Blog

Jun6
2018

Baby Spring: Worth the Work and the Wait

By Anna Barton

If winter is my depression, it has made my seasons of spring all the more beautiful.

My silence hit like a hurricane, and storm after storm came. When spring finally took its turn, it came with subtlety and shy, a hesitant mix of looking back as well as forward. The winter of depression was long; its side effects wanted to remain even longer. Still it comes and goes in that cyclical fashion, like every season does. Still the storms come, as we’re promised. But let me remind you of this: Spring is waiting. The only thing it needs from you is perseverance to see the green that will awaken in its veins, a defiant resolve to move forward one day at a time.

You’ve felt it: Those first mornings when the sun is warm and the birds sing and the green replaces the brown. You’ve appreciated how much sweeter it all seems in April than it does by the time August rolls around. It seems to be a brand new mercy, the first sunrise after a long hibernation. It is like this with springs of the soul, too. My mama’s laugh is so much sweeter now, because my depression used to make her cry. The long, late nights of words spilling across living rooms and hearts communing over coffee are all the more precious now, because I used to shut myself in. And the pages that spill out of me, wanting to write stories of Hope are some kind of rebellious payback to the days my words wore me down with darkness and threats.

I love the warmth of May, the leafiness of June, and the windows-down-driving-days of August. There’s nothing I love more than t-shirts and shorts and flip-flop weather, the sun warm on skin, the memory of winter seeming like a sham. But if I had to choose, I would choose those first few weeks of spring a million times. It is almost too tenuous to hold, but if you look closely you cannot miss those red buds on the trees turning neon green. I lovingly refer to it as “baby spring,” a term that has wormed its way into my heart these last few years.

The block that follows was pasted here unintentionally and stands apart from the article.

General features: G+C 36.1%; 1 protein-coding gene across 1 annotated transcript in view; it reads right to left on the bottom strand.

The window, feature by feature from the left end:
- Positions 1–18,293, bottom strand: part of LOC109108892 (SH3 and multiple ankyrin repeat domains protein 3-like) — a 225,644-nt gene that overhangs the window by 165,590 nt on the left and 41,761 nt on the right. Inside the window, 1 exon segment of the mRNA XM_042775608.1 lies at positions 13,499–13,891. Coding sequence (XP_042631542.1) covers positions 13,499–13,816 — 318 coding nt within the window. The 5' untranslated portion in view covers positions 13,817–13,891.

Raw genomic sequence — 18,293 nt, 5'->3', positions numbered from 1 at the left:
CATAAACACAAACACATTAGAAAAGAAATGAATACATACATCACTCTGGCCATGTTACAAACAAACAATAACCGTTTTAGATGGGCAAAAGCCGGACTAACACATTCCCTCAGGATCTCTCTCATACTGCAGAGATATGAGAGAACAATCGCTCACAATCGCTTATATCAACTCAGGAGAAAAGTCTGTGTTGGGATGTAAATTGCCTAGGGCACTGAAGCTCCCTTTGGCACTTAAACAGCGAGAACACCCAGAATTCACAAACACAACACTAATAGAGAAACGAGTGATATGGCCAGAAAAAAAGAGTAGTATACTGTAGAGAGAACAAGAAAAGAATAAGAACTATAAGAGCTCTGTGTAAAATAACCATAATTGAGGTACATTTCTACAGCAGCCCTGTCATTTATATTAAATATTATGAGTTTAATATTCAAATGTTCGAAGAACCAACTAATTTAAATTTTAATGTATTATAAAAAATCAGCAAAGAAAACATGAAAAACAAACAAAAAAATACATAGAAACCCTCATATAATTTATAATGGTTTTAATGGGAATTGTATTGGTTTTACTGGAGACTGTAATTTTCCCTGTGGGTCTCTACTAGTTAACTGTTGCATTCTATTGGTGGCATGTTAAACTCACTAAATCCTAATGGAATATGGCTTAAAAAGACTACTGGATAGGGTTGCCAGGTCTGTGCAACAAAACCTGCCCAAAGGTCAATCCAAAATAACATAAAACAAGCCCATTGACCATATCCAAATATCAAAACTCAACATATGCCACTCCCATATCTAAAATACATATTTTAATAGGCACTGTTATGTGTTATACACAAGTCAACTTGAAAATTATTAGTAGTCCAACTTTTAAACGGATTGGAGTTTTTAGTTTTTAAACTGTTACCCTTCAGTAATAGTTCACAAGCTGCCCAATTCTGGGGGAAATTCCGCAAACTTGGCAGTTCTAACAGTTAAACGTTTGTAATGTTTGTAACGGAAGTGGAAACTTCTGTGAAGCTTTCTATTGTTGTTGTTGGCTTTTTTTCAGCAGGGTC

My history with depression has fostered in me a deep sense of Hope and expectation, and in baby spring I find it screaming the loudest: This was worth the work and the wait and the dogged faith. Give me the garden beds full of color, but also give me those March and April days when only the bulbs have declared their moratorium on winter’s death and are dormant no more, pushing their tiny bodies into a new year. How silent and steady and unassuming the growth is, but it is not missed by me.

Because once upon a time, my growth was not missed by others. I didn’t see it, didn’t find it worth celebrating—but celebrate we did. Milestones. Months and years without self-harming. Finding my words again. Finding my laugh again. Reaching out to others. Reaching out to God.

And so now I go searching for the growth, and my heart rejoices in the baby steps of spring much like my people rejoiced in my own baby steps.

As the wind howls outside the window, I wince for those bulbs coming up in my garden. They have their work cut out for them, but they remind me of a lesson I already know: Death doesn’t have to get the final word. The only way you get that second chance is if you push through the dark and the cold—how they threaten to suffocate, I know—but Hope is birthed on the other side of that long silence.

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Comments (6)

  1. Susan

    Anna, this is lovely!

    Reply  |  
    1. Anna

      Thank you, Susan!

      Reply  |  
  2. Phil Walker

    Love this Anna. So thankful for your restoration and excited for your future. Very inspiring.

    Reply  |  
  3. Geraint

    By Anna Barton, thank you for this post. Its very inspiring.

    Reply  |  
  4. Fred

    TWLOHA has some pretty amazing taste in writing! 😉

    Reply  |  
    1. Anna

      🙂 I think we’ve known this from the first story reading many moons ago. Only fitting to see your name here!

      Reply  |  
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